Living with Anxiety Part 1: How to tell if your daughter is struggling with anxiety

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Nearly 1 in 3 teenagers (ages 13 to 18) will experience an anxiety disorder* at some point in their adolescent years. 

Not might….will. 

Those are some alarming statistics if you ask me.

So why is anxiety on the rise in teens? Here is an article that spells it all out.

You see…our brains are hardwired to experience fear as a defense mechanism. Without this natural emotional response, humans would take on too many risks and the population would decline. So to some extent, fear is a good thing. But when we become controlled by our fear, anxiety sets in and starts to take over our lives.

Fear = result of actual danger.

Anxiety = result of perceived danger.

Anxiety is not a good thing.

Are you concerned that anxiety is holding your daughter (or you) back from making healthy life choices, being successful at school, pursuing a meaningful career, finding the right lifelong partner, or [insert literally any life scenario here]?

To be clear, I am not a physician or any other medically trained professional. If you think that you or your daughter could be suffering from an anxiety disorder (or any other mental health issue), please seek the advice of a physician or psychologist.

However, I have struggled with anxiety most of my life, and now my daughters are too (all clinically diagnosed).

Because of that, I have been able to recognize certain concerning behaviors in myself and my daughters that could be indicative of an anxiety disorder. 

Here are some questions that have been helpful for me (and are hopefully helpful for you too) to determine whether or not anxiety has potentially become a roadblock in my daughters’ lives.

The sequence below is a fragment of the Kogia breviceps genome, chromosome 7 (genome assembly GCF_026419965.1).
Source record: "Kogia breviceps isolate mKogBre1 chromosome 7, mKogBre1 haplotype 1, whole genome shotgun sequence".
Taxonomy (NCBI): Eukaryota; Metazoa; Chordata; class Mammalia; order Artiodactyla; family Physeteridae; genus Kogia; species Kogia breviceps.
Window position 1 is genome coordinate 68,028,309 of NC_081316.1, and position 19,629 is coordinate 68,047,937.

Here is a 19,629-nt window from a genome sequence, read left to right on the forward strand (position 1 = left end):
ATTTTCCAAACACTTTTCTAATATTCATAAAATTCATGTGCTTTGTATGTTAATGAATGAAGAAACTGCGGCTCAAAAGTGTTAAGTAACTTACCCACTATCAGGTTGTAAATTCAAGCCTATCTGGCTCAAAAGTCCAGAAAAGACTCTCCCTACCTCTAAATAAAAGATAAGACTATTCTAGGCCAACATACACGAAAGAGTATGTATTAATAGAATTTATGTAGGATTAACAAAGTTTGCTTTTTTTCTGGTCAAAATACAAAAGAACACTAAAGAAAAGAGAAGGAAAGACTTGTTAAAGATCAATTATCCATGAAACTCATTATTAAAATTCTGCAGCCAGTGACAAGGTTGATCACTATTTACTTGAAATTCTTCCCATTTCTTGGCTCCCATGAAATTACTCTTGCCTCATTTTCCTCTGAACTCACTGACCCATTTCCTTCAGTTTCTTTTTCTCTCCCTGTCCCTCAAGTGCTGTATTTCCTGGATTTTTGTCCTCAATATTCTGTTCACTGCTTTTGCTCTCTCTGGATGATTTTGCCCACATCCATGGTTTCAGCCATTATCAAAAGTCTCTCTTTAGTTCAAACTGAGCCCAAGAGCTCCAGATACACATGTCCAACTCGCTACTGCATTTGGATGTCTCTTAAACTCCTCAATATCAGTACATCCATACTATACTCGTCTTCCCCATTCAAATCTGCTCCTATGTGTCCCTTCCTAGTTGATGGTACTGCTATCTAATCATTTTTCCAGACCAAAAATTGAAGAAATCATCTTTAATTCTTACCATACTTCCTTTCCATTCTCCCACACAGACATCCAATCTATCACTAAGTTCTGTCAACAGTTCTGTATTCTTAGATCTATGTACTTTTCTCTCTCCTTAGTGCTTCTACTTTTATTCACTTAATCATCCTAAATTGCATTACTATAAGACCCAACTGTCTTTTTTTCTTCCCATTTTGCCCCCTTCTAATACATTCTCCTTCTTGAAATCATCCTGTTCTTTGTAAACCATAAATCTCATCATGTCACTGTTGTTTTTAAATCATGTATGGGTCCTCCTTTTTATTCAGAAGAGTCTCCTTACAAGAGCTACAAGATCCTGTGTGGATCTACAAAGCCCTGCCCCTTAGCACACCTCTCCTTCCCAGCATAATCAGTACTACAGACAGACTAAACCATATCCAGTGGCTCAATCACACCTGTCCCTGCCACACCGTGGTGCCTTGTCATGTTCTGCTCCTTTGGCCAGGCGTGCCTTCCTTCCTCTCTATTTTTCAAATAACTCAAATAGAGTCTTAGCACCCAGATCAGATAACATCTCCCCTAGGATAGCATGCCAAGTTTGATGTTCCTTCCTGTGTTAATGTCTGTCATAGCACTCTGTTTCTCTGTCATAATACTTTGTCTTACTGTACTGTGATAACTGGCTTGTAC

1. Is she a perfectionist?

2. Is she afraid to fail OR succeed?

Not trying their best or trying too hard could be a scapegoat driven by anxiety.

3. Does she feel confident enough to stand up for herself?

Being unable to confidently share her own opinions could be a result of having anxiety over how people will perceive her.

4. Is she busy all the time with school, extra-curriculars, commitments, friends, etc.?

This need to do it all, all the time, without any time to just BE can cause anxiety OR be the result of anxiety (in which case ‘business’ is used as a way to distract the mind).

5. Does she seem to be addicted to anything, both healthy and unhealthy?

I.E. working out too much or stressing over “eating clean” can be an addiction to something we would normally perceive as healthy that’s caused by anxiety over body image.

6. Does she procrastinate or become paralyzed when trying to accomplish tasks?

If this is a regular behavior – with both preferred and nonpreferred tasks – it could be rooted in anxiety.

7. Is she a control freak?

8. Does she constantly complain that she doesn’t feel good?

Anxiety triggers a stress response in the body which can negatively affect your health. Remember, your body doesn’t know the difference between stress from actual dangers and stress caused by anxiety over things that may or may not be real threats. The chemical response to ALL stress is the same, so feeling run down a lot may be a sign that her day-to-day stress level is too high.

Again, I am not a medically licensed professional, and I am not qualified to diagnose an anxiety disorder. Only a physician or psychologist can do that. 

But if you recognize any of these behaviors in your daughter, anxiety might be something worth looking into and talking to your daughter about. 

My daughters and I have suffered tremendously from many of the above issues. Because of my anxiety, I wasn’t able to live a life in full alignment with my purpose, joy, and happiness (or have enough money to align with my lifestyle goals) until I learned how to get my emotional control back and gained a new belief system.

In part 2 of this blog series, I will share the steps I use to control my anxiety and live a more aligned and worry-free life. Stay tuned!

If these questions were helpful for you, I would love it if you share this blog with another mom who could benefit as well! Please reach out to me via email, social media (@dawndahlby), or leave a comment right here when you do!

*McCarthy, Claire. “Anxiety in Teens Is Rising: What’s Going On?” HealthyChildren.org, 20 Nov. 2019, www.healthychildren.org/English/health-issues/conditions/emotional-problems/Pages/Anxiety-Disorders.aspx.

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